Dontnod Entertainment established in 2015 that Life Is Strange was unlike any other episodic title that had come before it. Deeply embedded at the heart of the title was a core mechanic that impacted the choice-and-consequence scenarios found in each episode and the French studio delivered a remarkable, poignant coming-of-age story. It would always be a difficult challenge to lift the bar on the high standard that had been set with the episodic title. Dontnod, however, took an even riskier move by ending the story of Life Is Strange duo Max Caulfield and Chloe Price, as well as leaving behind the rich and colorful cast of characters from the first title for Life Is Strange 2. Not many developers would have dared to make such a bold choice, but not all developers are like Dontnod. While there were many fans worried about what the future would hold in a post-Max and Chloe era — and understandably so — those worries are put firmly to bed in Episode 1: Roads.
Players are now transported to Seattle and follow the story of brothers Sean and Daniel Diaz, who are forced to leave their home after a certain incident takes place. Finding themselves on the wrong side of the law, the two brothers hit the road with the intention of returning to their family’s hometown of Puerto Lobos, Mexico. Players are in full control of Sean, with a fantastic opening segment showing the transition from his ordinary life where his main worry is his love interest, Jenn Murphy, to being a fugitive and Daniel’s protector. Episode 1: Roads is a well-balanced episode in terms of pacing, primarily focusing on its ability to build an important story foundation for the two brothers. Dontnod entices players with Daniel’s supernatural power with absolute precision, which juxtaposes with how Max’s time-bending ability could be used in the opening episode of Life Is Strange. The developer has full control over how much of the supernatural element it wants to show off in the episode, effortlessly building a player’s interest in what Daniel will be capable of when he can tap into the full extent of his power.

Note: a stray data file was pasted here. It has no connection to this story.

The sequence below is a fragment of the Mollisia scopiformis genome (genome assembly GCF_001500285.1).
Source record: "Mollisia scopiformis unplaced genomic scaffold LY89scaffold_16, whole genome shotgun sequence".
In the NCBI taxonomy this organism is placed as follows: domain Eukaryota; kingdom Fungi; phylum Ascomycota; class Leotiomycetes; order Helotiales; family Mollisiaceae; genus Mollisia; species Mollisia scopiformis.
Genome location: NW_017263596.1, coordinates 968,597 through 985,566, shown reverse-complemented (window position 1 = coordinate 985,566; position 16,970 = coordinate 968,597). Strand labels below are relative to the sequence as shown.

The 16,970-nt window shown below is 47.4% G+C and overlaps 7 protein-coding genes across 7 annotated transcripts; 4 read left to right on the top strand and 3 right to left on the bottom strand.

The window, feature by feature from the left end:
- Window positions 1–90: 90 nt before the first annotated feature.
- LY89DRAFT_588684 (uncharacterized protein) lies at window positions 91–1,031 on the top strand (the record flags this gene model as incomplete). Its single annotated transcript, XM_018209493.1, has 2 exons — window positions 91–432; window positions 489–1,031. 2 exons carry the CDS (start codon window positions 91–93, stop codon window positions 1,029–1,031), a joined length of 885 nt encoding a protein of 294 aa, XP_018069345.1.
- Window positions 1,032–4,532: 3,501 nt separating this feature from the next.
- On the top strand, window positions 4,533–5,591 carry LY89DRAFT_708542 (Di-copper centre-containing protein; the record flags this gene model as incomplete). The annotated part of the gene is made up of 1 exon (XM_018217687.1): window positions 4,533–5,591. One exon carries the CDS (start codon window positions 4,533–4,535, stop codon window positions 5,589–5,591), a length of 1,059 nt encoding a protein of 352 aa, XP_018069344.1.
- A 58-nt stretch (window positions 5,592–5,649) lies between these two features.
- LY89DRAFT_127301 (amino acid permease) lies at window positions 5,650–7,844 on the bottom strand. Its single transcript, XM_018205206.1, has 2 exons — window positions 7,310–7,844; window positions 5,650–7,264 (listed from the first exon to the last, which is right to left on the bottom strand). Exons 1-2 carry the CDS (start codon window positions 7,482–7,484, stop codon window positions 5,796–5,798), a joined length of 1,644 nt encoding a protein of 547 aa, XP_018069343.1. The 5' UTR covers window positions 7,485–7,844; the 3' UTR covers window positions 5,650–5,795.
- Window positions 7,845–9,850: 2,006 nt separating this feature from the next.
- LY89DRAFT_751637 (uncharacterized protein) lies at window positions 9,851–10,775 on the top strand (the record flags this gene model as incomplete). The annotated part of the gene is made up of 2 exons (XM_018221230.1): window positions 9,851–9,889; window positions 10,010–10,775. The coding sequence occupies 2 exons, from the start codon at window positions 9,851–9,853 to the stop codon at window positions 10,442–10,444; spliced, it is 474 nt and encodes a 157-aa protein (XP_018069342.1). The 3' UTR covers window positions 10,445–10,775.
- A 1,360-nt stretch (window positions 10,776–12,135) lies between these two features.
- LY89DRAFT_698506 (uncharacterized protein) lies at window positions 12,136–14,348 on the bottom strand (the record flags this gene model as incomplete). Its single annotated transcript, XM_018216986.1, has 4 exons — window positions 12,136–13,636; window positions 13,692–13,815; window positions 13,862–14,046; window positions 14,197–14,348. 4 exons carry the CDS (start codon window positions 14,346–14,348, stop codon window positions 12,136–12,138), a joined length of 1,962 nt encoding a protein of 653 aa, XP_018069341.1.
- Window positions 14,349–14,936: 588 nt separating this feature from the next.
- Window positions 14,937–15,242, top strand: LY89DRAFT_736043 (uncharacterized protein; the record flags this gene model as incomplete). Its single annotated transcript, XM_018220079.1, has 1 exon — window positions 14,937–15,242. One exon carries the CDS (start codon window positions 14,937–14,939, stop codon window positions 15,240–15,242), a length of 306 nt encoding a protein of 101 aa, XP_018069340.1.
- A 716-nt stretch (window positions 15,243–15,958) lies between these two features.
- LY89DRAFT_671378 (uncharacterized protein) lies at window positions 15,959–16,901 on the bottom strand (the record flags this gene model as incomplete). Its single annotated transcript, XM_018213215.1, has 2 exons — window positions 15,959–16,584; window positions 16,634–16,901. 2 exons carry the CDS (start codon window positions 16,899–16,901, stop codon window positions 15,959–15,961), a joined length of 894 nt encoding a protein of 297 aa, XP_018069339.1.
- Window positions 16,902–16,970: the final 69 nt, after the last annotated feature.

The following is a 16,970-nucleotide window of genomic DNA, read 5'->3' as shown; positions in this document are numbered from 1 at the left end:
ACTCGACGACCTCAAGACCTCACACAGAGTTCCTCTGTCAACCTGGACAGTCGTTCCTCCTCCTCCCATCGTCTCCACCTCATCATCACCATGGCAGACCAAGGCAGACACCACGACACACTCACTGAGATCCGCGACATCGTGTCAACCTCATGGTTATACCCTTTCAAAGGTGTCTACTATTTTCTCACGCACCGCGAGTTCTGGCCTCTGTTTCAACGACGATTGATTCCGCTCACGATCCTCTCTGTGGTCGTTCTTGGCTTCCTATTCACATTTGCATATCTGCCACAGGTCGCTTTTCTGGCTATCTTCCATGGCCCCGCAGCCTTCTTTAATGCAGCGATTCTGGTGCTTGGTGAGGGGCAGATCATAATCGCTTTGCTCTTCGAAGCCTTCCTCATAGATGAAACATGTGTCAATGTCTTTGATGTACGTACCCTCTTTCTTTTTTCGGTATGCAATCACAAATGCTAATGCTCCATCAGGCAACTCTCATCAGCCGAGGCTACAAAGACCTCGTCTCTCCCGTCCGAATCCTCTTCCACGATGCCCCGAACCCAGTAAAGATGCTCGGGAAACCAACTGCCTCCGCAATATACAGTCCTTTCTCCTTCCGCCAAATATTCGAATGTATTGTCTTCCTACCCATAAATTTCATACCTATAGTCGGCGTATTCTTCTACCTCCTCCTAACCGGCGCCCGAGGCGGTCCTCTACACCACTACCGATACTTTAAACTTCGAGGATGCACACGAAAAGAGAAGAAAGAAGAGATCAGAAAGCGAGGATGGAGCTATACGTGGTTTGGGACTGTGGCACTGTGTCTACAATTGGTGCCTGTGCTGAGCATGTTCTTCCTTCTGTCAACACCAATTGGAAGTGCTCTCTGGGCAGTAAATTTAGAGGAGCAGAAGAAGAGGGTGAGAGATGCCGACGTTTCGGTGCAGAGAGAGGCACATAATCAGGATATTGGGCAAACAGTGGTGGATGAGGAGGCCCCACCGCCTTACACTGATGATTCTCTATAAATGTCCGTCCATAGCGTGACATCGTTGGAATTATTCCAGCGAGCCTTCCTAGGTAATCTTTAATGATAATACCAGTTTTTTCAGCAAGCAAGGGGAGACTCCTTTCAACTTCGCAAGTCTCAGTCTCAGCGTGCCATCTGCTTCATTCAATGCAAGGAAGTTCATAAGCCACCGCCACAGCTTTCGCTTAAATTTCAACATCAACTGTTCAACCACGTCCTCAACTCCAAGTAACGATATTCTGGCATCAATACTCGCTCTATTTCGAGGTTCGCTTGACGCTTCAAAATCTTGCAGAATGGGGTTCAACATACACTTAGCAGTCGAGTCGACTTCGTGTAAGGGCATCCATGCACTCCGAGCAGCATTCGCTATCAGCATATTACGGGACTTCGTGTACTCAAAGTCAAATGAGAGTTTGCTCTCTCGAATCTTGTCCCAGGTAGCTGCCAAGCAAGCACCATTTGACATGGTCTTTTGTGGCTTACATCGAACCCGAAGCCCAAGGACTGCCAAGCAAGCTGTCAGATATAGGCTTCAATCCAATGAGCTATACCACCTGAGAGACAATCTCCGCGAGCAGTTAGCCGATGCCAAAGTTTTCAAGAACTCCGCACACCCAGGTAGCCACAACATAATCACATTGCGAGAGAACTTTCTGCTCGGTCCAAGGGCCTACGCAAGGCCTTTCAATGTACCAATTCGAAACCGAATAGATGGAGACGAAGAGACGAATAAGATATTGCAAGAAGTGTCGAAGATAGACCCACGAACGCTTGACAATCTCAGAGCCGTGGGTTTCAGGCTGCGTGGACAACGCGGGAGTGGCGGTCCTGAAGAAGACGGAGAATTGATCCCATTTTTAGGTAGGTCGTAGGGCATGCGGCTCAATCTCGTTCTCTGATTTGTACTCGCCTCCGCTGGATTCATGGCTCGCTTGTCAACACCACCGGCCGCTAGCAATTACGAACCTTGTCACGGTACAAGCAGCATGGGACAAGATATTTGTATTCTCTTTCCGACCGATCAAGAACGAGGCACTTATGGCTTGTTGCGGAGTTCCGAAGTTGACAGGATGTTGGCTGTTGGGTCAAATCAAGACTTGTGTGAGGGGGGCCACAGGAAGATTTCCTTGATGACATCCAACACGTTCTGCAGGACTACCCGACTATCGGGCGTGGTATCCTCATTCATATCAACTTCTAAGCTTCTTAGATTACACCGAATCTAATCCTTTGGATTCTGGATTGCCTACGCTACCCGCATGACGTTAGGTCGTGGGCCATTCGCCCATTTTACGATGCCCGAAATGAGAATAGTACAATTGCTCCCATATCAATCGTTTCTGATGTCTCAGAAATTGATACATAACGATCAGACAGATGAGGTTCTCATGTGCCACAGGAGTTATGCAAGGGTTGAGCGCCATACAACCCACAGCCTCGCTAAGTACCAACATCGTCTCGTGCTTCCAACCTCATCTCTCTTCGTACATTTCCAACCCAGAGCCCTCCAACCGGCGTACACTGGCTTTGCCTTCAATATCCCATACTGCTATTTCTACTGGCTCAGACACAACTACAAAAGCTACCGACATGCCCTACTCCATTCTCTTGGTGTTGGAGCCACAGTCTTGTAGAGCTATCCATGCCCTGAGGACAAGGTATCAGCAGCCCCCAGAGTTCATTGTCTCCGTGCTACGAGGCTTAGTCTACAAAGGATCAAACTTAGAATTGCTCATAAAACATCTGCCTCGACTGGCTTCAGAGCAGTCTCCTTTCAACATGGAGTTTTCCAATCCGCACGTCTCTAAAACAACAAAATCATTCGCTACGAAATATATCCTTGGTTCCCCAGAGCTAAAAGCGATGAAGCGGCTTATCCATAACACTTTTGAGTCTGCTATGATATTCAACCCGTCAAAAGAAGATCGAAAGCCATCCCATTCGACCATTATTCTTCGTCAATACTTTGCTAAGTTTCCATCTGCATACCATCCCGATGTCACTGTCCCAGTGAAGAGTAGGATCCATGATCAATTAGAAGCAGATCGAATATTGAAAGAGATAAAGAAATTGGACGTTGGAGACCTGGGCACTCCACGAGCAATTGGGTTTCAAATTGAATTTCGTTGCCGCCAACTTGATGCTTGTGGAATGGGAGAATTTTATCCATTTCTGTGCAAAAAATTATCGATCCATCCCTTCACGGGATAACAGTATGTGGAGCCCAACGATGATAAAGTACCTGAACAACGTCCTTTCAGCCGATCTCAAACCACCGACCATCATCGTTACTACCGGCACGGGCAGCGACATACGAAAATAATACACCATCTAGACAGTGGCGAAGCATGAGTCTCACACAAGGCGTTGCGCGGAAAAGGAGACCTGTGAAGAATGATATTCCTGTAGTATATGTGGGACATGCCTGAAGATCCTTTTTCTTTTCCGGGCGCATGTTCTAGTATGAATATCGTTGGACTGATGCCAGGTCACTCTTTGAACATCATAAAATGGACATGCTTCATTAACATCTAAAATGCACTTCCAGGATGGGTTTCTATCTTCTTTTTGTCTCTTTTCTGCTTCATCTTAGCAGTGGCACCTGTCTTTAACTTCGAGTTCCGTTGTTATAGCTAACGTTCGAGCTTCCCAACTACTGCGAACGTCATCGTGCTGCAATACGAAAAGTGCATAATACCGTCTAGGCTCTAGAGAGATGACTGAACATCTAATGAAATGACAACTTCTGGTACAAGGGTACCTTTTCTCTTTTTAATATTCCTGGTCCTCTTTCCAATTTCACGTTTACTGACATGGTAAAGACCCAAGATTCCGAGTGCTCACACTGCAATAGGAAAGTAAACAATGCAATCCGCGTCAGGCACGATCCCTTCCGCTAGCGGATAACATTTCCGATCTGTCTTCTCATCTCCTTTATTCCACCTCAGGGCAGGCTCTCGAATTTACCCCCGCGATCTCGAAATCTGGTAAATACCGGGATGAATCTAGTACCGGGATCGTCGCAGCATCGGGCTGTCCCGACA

Just like Life Is Strange, Dontnod has put meticulous detail into the development of a wide-ranging cast of characters. Sean’s close friend, Lyla, has shades of Chloe Price written all over her, yet that doesn’t sacrifice this particular character from standing out of her shadow. She has that natural charm about her that will instantly capture players’ attention, as well as giving them a reason to feel invested with her story arc and the role she will play over the next four episodes. Dontnod’s biggest accomplishment in Life Is Strange 2 is an improvement in lip-synching, which is an area that the first title often found itself the subject of fierce criticism. In fact, the improvements even extend to the writing side of the sequel, with Dontnod putting behind the days of questionable dialogue and an over-reliance on outdated slang that teenagers would never say. It is all reinforced in the high-quality voice-acting performances, each one bringing out a unique personality in a character and a natural chemistry shared between all of the actors in the episode.